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Caroline Melly received her Ph.D. in anthropology from the University of California, Irvine, in 2008. She is a sociocultural anthropologist whose research broadly considers how transnational processes and linkages, such as migration, foreign investment regulations and practices, development discourses, and technology and media, are transforming urban spaces and livelihoods in contemporary Africa.
Melly has conducted research in Dakar, Senegal, with the support of the National Science Foundation and the Fulbright-Hays program.
Her current manuscript examines how state officials and urban residents articulate complex and contradictory visions of a new era in the capital's postcolonial history, one that follows the structural adjustment reforms of the 1980s and 1990s. This period is characterized by an intense interest in transnational migration out of the country (to destinations like Europe, the United States and the Middle East) and by a focus on large-scale investment and entrepreneurialism.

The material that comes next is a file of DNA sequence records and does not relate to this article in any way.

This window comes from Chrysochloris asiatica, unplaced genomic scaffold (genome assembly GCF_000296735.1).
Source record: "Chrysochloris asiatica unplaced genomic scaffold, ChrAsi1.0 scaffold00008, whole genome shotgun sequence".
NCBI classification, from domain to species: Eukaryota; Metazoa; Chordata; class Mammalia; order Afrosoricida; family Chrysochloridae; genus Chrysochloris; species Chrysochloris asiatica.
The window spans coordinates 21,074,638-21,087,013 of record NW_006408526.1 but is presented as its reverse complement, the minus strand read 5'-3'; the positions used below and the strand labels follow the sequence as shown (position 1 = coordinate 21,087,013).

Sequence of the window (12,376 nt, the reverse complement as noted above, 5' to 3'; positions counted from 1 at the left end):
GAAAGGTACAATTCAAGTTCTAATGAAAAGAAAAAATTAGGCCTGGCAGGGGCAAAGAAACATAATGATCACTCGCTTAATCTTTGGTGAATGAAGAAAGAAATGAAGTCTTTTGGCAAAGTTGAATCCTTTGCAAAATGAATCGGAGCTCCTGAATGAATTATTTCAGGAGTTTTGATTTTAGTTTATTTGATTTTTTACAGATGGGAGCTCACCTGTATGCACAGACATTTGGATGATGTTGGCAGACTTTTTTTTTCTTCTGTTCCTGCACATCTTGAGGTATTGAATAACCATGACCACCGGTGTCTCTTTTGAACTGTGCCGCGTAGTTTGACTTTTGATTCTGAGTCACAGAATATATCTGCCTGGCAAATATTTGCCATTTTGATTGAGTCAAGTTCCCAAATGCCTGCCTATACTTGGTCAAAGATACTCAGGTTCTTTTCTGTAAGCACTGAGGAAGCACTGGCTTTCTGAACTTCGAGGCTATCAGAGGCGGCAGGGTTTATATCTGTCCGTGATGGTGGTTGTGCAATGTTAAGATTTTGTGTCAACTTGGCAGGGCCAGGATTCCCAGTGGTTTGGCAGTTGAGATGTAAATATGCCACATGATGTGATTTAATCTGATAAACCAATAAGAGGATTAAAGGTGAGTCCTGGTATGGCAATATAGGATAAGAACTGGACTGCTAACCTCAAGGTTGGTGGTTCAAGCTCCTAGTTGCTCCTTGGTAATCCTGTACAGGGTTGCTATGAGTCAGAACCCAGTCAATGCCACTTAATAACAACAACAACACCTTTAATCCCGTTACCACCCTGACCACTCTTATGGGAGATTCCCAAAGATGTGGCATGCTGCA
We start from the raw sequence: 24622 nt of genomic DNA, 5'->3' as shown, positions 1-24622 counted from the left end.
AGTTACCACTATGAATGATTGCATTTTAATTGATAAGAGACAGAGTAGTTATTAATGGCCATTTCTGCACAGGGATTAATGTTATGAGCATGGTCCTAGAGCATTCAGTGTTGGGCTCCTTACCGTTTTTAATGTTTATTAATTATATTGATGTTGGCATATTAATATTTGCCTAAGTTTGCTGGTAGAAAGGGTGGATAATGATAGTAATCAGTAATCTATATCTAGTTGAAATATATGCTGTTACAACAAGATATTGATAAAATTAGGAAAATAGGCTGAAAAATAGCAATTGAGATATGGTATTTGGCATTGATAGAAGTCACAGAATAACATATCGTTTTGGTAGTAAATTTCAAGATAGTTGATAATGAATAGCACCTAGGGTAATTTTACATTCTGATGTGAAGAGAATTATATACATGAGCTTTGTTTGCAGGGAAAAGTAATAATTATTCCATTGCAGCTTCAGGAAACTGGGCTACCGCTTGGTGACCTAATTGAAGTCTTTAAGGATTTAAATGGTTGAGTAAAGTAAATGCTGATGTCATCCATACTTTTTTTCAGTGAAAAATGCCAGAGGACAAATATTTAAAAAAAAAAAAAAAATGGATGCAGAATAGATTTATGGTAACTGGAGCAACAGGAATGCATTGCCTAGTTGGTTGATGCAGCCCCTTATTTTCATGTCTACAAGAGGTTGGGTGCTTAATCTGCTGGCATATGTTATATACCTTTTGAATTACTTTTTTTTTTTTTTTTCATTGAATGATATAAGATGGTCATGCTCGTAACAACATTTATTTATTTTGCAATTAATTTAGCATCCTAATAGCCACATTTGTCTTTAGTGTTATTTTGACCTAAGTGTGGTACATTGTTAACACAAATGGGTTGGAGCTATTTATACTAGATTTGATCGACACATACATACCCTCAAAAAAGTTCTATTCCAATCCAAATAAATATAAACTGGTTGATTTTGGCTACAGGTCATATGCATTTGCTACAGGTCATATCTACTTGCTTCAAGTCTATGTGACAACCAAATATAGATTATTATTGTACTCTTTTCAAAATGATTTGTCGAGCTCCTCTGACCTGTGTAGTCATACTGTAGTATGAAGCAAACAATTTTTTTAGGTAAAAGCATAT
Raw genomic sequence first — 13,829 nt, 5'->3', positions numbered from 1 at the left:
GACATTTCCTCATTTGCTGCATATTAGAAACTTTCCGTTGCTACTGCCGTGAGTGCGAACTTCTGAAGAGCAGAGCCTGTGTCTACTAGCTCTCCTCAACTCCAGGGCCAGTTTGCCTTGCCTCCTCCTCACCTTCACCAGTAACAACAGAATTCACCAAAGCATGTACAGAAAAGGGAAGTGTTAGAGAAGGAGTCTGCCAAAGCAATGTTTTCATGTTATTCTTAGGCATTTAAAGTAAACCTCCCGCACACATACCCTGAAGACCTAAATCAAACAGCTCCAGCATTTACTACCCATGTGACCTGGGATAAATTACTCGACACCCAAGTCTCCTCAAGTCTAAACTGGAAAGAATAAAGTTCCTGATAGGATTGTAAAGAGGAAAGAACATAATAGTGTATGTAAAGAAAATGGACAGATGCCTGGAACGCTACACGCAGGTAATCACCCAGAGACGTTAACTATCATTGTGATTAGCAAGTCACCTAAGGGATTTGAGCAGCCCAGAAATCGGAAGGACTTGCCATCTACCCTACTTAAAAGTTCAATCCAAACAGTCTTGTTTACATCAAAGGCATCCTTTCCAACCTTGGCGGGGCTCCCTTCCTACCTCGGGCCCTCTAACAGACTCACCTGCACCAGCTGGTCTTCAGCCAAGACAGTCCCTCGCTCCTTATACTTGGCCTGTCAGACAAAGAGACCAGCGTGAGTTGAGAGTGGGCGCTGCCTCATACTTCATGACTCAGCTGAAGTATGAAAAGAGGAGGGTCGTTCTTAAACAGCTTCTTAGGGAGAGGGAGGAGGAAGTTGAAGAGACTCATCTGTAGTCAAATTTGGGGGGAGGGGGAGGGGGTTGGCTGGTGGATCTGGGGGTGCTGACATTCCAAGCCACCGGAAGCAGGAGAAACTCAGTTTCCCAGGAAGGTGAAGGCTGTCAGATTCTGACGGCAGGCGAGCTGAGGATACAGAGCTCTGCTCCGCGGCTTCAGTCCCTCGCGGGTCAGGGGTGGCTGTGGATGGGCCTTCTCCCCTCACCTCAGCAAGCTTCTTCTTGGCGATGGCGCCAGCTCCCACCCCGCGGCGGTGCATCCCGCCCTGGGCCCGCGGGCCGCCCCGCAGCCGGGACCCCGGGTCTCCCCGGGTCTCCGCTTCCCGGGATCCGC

Melly further examines how both contradictory and overlapping discourses and policies impact people's daily lives, their interactions with and in urban spaces, and their ideas about economic possibility and political participation. Her ethnographic research involved an internship at the national investment promotion agency, which was looking to create a program for migrants to invest; mobile interviews with cab drivers navigating the city; and extensive work with return migrants, investors and residents who considered themselves excluded from transnational networks. Melly also plans to extend the scope of her research to consider how Senegalese migrants in the United States are shaping the capital city and the nation from afar through the money they send to families, through websites and virtual debates, and through transnational political groups that focus on national- and city-level politics.
At Smith, Melly teaches courses on transnationalism and globalization, visual anthropology, gender, urban anthropology, the Internet and technology, and African studies.